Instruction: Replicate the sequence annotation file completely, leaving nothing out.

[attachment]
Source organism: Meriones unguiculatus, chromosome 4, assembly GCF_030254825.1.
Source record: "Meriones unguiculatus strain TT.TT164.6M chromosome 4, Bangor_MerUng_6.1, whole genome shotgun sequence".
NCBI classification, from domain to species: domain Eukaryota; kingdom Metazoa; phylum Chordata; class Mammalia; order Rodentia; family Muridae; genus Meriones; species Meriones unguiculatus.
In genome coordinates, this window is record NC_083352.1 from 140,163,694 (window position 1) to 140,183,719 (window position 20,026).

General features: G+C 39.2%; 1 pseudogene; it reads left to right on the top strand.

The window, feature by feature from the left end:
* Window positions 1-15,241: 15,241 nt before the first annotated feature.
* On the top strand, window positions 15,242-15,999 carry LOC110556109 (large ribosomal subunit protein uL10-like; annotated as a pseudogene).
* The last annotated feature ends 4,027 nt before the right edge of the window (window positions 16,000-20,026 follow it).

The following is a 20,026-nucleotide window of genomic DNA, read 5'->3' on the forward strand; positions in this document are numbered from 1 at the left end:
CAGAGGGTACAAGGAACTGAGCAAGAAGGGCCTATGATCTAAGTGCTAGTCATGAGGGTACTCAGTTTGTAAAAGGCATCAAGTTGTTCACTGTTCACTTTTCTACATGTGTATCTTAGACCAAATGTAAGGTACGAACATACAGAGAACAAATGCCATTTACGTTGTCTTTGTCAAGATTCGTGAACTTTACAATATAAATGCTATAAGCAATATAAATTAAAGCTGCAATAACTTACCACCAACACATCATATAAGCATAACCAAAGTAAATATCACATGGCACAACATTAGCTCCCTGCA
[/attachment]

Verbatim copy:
Source organism: Meriones unguiculatus, chromosome 4, assembly GCF_030254825.1.
Source record: "Meriones unguiculatus strain TT.TT164.6M chromosome 4, Bangor_MerUng_6.1, whole genome shotgun sequence".
NCBI classification, from domain to species: domain Eukaryota; kingdom Metazoa; phylum Chordata; class Mammalia; order Rodentia; family Muridae; genus Meriones; species Meriones unguiculatus.
In genome coordinates, this window is record NC_083352.1 from 140,163,694 (window position 1) to 140,183,719 (window position 20,026).

General features: G+C 39.2%; 1 pseudogene; it reads left to right on the top strand.

The window, feature by feature from the left end:
* Window positions 1-15,241: 15,241 nt before the first annotated feature.
* On the top strand, window positions 15,242-15,999 carry LOC110556109 (large ribosomal subunit protein uL10-like; annotated as a pseudogene).
* The last annotated feature ends 4,027 nt before the right edge of the window (window positions 16,000-20,026 follow it).

The following is a 20,026-nucleotide window of genomic DNA, read 5'->3' on the forward strand; positions in this document are numbered from 1 at the left end:
CAGAGGGTACAAGGAACTGAGCAAGAAGGGCCTATGATCTAAGTGCTAGTCATGAGGGTACTCAGTTTGTAAAAGGCATCAAGTTGTTCACTGTTCACTTTTCTACATGTGTATCTTAGACCAAATGTAAGGTACGAACATACAGAGAACAAATGCCATTTACGTTGTCTTTGTCAAGATTCGTGAACTTTACAATATAAATGCTATAAGCAATATAAATTAAAGCTGCAATAACTTACCACCAACACATCATATAAGCATAACCAAAGTAAATATCACATGGCACAACATTAGCTCCCTGCA